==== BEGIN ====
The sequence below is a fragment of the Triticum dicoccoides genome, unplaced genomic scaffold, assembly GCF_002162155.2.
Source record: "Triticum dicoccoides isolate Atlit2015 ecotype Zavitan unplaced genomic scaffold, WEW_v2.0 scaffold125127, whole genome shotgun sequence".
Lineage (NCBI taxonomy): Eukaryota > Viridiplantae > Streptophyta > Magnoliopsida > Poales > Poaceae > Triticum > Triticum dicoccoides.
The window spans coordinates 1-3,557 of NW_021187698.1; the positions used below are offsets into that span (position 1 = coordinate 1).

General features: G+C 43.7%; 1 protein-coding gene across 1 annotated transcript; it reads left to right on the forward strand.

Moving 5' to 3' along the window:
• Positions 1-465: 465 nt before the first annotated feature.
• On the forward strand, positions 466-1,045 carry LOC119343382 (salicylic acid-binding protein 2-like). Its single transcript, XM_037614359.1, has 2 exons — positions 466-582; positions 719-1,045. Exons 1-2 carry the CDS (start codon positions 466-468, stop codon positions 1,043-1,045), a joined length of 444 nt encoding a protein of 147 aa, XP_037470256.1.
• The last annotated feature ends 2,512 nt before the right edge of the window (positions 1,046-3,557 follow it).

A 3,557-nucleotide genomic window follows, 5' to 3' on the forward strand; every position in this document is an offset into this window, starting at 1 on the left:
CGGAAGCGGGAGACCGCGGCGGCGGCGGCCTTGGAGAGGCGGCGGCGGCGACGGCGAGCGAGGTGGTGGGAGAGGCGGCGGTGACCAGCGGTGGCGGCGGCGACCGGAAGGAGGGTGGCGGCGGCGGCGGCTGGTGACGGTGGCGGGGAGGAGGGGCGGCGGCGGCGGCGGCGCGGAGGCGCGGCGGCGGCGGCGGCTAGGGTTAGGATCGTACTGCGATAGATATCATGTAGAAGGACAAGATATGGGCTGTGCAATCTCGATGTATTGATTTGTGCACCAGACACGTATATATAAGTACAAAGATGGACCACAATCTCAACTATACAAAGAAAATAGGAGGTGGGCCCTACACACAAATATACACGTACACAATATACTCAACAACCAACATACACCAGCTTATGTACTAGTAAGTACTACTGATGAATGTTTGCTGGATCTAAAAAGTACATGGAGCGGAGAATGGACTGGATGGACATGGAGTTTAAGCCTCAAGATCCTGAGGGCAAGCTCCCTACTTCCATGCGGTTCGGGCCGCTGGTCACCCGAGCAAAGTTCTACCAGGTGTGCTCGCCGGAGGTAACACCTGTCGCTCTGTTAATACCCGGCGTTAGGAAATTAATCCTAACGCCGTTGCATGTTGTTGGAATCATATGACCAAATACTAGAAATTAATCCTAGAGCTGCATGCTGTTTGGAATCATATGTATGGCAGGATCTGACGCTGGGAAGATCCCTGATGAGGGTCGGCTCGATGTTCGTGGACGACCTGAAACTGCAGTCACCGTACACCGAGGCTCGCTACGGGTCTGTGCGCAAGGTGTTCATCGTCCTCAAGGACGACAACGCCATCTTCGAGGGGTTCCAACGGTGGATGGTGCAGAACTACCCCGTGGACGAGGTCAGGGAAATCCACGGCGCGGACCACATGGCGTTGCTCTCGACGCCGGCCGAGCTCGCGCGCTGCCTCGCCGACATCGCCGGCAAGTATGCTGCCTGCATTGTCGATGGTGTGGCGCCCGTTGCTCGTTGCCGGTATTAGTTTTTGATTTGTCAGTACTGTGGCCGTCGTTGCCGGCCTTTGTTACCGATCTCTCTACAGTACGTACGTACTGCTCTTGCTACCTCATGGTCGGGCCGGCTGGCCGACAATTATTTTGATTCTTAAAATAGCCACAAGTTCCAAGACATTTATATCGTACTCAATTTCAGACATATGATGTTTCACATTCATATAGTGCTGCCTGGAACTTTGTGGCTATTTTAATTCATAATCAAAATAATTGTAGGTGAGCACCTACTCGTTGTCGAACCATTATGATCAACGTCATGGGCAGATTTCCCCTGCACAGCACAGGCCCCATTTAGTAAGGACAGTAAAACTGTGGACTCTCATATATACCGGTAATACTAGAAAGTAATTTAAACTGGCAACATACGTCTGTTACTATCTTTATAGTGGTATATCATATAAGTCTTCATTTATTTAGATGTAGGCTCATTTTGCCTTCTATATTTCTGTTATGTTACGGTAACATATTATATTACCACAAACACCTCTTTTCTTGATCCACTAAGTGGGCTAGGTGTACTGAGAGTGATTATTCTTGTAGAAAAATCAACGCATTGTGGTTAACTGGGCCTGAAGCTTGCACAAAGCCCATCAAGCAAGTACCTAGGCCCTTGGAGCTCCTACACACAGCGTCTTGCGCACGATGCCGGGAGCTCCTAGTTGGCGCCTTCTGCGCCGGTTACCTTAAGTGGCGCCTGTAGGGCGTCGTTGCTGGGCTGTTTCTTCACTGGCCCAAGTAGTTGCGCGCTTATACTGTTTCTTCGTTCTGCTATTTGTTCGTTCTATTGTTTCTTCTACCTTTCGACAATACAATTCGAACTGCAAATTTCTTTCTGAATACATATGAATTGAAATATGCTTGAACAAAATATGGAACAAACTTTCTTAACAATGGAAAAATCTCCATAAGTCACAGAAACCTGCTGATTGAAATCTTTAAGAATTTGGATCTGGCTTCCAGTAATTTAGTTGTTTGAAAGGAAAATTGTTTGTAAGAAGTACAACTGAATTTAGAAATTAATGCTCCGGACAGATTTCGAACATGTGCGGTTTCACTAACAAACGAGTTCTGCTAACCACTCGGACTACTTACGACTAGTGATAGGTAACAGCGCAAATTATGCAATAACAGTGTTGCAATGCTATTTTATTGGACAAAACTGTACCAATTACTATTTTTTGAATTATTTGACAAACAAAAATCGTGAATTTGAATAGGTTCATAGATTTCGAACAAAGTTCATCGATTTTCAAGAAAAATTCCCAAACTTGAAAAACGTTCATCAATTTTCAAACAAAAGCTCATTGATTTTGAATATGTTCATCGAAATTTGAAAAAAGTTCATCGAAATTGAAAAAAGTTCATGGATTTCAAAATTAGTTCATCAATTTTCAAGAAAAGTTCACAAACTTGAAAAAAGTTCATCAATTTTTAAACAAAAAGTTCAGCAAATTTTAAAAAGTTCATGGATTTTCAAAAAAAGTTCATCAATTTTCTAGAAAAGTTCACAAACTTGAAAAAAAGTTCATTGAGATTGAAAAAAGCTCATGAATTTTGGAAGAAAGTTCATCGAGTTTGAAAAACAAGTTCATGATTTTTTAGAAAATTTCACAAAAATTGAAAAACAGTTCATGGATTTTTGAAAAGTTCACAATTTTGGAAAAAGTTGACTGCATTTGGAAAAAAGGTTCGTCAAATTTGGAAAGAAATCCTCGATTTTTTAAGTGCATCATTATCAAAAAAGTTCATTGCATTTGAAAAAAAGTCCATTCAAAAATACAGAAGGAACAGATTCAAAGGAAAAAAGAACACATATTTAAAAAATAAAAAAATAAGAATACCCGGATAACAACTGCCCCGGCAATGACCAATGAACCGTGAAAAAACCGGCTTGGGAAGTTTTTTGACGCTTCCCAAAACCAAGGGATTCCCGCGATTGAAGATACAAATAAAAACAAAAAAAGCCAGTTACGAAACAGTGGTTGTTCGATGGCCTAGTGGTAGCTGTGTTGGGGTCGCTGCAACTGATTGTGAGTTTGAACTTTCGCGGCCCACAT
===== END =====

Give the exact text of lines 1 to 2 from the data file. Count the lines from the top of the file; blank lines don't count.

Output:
The sequence below is a fragment of the Triticum dicoccoides genome, unplaced genomic scaffold, assembly GCF_002162155.2.
Source record: "Triticum dicoccoides isolate Atlit2015 ecotype Zavitan unplaced genomic scaffold, WEW_v2.0 scaffold125127, whole genome shotgun sequence".